Comments by: Gary Gardiner, Head of Security Engineering, Asia Pacific, Check Point Software Technologies
The incident with a Singapore electronics retailer highlights the importance of encrypting data, and is a reminder for businesses to look into their data loss prevention solutions. This will assure customers that their data remains safe, and the company does not risk losing credibility in the event of a breach. Companies can consider solutions with the following capabilities:
- Tracks and controls any type or format of sensitive information in motion, such as e-mail, web browsing and file sharing services.
- Educates and alerts end-users on proper data handling without involving IT/security teams, and allows for real-time user remediation.
- Centrally managed across your entire IT infrastructure from a single console. Leverages out-of-the-box best practice policies.
On the consumer end — What happens when a company you are a customer of experiences a data breach and your personal information might be exposed? The following are some of the steps to take:
- Change all your passwords immediately. Be sure to use a strong passwords. A password manager can help you with this.
- Enable two-factor authentication where available. This is essentially is a 2-step verification process.
- If you believe your personal credentials such as social security or driver’s license information has been leaked, apply for a new one with a new number through your relevant local authorities
- If your credit card details have been stolen, contact your bank to block your credit card and replace it with a new one.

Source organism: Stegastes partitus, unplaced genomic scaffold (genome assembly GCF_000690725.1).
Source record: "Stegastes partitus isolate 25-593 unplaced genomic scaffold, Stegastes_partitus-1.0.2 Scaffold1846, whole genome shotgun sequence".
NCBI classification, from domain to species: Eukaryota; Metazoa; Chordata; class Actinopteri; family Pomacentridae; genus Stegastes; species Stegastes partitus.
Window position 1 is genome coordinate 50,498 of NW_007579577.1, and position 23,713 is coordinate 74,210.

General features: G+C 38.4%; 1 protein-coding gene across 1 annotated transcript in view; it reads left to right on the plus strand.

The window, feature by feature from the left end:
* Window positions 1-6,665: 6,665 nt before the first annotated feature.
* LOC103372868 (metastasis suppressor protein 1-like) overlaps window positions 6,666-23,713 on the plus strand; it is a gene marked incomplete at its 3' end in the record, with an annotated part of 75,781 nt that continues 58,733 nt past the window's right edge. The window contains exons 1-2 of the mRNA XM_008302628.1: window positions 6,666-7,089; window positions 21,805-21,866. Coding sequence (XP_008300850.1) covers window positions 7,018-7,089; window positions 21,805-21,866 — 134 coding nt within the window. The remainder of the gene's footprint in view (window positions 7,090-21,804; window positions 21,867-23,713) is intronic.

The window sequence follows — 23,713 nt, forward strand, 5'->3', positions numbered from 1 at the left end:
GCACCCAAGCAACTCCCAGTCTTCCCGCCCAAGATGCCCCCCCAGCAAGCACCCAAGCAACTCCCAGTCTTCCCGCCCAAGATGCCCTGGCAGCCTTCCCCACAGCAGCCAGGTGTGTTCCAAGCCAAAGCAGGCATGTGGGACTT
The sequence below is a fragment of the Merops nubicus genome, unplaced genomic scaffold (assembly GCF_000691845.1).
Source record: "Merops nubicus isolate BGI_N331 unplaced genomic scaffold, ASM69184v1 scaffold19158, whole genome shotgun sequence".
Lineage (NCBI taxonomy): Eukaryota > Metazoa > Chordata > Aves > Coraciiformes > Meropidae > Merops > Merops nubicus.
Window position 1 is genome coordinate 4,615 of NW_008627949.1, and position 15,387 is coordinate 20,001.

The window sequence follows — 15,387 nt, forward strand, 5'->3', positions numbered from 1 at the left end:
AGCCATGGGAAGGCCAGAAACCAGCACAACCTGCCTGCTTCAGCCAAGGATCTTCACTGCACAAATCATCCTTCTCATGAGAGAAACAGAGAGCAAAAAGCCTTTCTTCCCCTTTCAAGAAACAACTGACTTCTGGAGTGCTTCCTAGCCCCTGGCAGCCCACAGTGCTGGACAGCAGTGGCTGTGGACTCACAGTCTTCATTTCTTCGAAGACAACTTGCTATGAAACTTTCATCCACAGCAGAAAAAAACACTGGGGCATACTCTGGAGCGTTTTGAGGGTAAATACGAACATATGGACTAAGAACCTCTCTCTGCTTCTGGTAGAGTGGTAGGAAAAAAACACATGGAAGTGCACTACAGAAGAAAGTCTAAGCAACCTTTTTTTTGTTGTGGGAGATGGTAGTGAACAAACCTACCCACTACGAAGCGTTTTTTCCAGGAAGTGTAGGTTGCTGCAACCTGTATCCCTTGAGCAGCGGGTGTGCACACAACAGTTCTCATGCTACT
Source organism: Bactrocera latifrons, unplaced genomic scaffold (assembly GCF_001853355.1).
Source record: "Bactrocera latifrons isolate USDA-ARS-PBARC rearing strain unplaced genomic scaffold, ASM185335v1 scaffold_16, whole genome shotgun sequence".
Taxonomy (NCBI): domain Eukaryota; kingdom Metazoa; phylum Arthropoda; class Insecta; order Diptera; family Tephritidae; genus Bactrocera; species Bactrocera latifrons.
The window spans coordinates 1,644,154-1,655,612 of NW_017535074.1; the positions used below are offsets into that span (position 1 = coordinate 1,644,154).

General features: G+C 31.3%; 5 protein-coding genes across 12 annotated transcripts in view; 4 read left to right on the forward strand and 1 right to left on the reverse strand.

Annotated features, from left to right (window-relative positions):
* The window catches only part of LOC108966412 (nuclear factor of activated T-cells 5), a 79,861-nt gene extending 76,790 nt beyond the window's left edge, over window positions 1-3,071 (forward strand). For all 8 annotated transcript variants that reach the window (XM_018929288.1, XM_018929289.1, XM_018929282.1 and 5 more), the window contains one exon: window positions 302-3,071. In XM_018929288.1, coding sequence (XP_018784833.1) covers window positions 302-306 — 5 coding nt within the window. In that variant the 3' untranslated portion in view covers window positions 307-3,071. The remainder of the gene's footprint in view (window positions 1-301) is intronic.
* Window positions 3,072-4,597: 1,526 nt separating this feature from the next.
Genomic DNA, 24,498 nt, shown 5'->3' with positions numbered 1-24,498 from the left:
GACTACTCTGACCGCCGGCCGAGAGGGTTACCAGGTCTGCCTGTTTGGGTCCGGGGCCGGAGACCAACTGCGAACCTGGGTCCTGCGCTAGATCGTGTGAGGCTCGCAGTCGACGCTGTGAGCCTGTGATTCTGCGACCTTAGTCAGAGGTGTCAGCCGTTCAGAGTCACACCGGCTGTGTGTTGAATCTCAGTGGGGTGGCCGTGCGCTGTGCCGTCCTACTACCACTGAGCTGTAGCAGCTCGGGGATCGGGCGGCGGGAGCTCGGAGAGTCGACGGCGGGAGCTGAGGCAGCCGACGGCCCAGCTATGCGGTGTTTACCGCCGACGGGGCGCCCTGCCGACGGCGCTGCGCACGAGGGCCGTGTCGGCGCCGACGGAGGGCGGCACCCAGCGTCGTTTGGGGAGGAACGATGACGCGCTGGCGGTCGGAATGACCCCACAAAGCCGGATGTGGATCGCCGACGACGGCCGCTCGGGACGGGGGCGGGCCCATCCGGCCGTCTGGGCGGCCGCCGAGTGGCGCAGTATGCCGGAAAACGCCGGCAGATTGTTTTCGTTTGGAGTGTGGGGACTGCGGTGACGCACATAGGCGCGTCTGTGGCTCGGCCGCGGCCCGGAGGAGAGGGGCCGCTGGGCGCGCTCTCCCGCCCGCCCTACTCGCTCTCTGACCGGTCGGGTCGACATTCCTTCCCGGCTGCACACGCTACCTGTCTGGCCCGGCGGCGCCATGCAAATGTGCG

- Be more vigilant when it comes to trusting links in emails and SMSes sent to you, especially if your email address or mobile number has been leaked. Scammers could use this for phishing attacks. In addition, be mindful about scam calls.
- Install security software on your devices to protect you from malware, prevent data theft and keep you safe while you visit sites and transact online.
Lastly, here are also some tips for customers to avoid becoming a victim:
- Read up on data privacy practices and engage with vendors with only the right amount of information necessary. Restrict certain services to specific numbers/email-IDs, and where possible, enforce parental controls on children’s accounts and devices.
- It is important to use a mobile platform that emphasises privacy and data security – choose a brand that does not monetise your data.
- Install AV/malware protection applications on your mobile devices as well as keeping your device OS and apps up-to-date to benefit from the latest security fixes.
- When it comes to online accounts, use strong passwords with help from password managers, and enable two-factor authentication at every opportunity.
- Install only apps from official app stores. Evaluate and restrict access to your contacts, location-data, clipboard etc. – for all apps on your phone, especially social media apps that are the worst offenders – be very, very restrictive.
- Apps need to have access only to data they need. Also, uninstall unused/unnecessary apps.